There are then a number of other issues which individually appear quite minor but which add up to a device that appears not particularly well thought out. In common with most GPS units it has a “Go To” feature, enabling you to head straight to a pre-determined mark – but the direction arrow appears in a separate box on the screen and unless you move continuously and at a decent pace it fails to point solidly towards your target, swinging about apparently randomly. The box then also covers a fair proportion of the screen display. Move it to an edge and it can “fall off” and disappear. The unit has a good “keyboard” pop-up to allow you to name marks, input grids etc using the supplied stylus – but every mark is called “mark” making them indistinguishable in a list unless you amend the name there and then, a task you may not want on the open hillside. An automatic naming convention of Mark01, Mark02 onwards would surely make life simpler? The software is often quite simplistic, the only position options are UK National Grid or Lat-Lon for example. All bearings are in Degrees, no mils option.

Another oddity is that when plugged into a PC the unit does not appear as a GPS unit, simply as more Mass Storage on a separate drive. Routes, Tracks and Marks are imported/exported as files to the drive. Two copies of the software, one on your PC, one on the unit...not talking to each other. The registration and licensing of the software and mapping is another issue. Technically you cannot sell on either to another user, they are registered to you and a new user would have to buy their own copies of the maps. I can see that happening a lot.....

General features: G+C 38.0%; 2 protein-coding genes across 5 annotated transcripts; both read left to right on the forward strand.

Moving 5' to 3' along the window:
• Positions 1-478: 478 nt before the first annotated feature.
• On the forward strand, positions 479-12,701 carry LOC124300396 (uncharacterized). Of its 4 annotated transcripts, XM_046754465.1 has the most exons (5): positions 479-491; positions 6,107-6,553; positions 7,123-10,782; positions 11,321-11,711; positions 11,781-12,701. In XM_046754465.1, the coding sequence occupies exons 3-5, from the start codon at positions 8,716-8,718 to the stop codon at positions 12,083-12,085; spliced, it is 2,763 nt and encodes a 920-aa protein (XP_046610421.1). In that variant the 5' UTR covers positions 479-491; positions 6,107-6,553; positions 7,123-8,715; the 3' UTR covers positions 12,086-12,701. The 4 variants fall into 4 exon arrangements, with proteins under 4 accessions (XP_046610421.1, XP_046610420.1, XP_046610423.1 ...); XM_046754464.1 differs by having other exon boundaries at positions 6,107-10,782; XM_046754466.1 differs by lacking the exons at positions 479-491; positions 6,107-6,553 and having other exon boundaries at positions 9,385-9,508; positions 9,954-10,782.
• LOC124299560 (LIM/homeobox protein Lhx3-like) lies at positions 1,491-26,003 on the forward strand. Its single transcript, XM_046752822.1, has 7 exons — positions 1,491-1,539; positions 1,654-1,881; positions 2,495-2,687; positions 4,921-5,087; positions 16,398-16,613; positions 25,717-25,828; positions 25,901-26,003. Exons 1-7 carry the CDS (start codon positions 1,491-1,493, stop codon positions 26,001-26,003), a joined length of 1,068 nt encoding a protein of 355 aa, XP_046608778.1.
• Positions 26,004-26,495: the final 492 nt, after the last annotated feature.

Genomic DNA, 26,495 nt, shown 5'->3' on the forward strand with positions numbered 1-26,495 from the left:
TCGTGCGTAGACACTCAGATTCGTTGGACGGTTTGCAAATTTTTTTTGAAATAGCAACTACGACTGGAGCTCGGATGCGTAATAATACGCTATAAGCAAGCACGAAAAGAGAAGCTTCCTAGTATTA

The software on the unit also has some issues. Once powered down it may not start up again unless the battery is removed and reinserted. Simple enough to do but not exactly confidence building or something I wish to do in the dark at 4000 ft on a ridge. This happened to me on day 2 of ownership and is a known fault that Memory Map intend to address in a future software upgrade. A problem I have not encountered so far but others have reported that the screen also marks easily, even using the supplied “guitar pick” type stylus. This issue and the lack of a screen-lock option mean that some sort of see-through hard case is an urgent requirement. The screen brightness is adjusted in the main settings, so the mapping software needs to be shut off to change the brightness. The system also allows “Apps” to be run – but all apparently on separate SD cards, licensing does not allow for them to be copied to a single large SD card. For longer trips the battery will also be an issue. Mine worked exactly as advertised, 8 hours on a full charge, but the only way to charge a spare battery is to put it into the unit and connect to a car, mains etc. I’d prefer to have the flexibility and options opened by running on AA or AAA rechargeable. My car-charger was returned as faulty in the first month.

So my verdict is that this is a bit of kit that will do well mounted on the dash of my Landrover as a moving map display. It will do the same job for a mountain biker on an afternoon in the forest, indeed I strongly suspect that this is the real market the kit was aimed at – but as a serious GPS for use on the high hills it’s just got too many problems, until Memory-Map fix them the old Garmin will have to come too.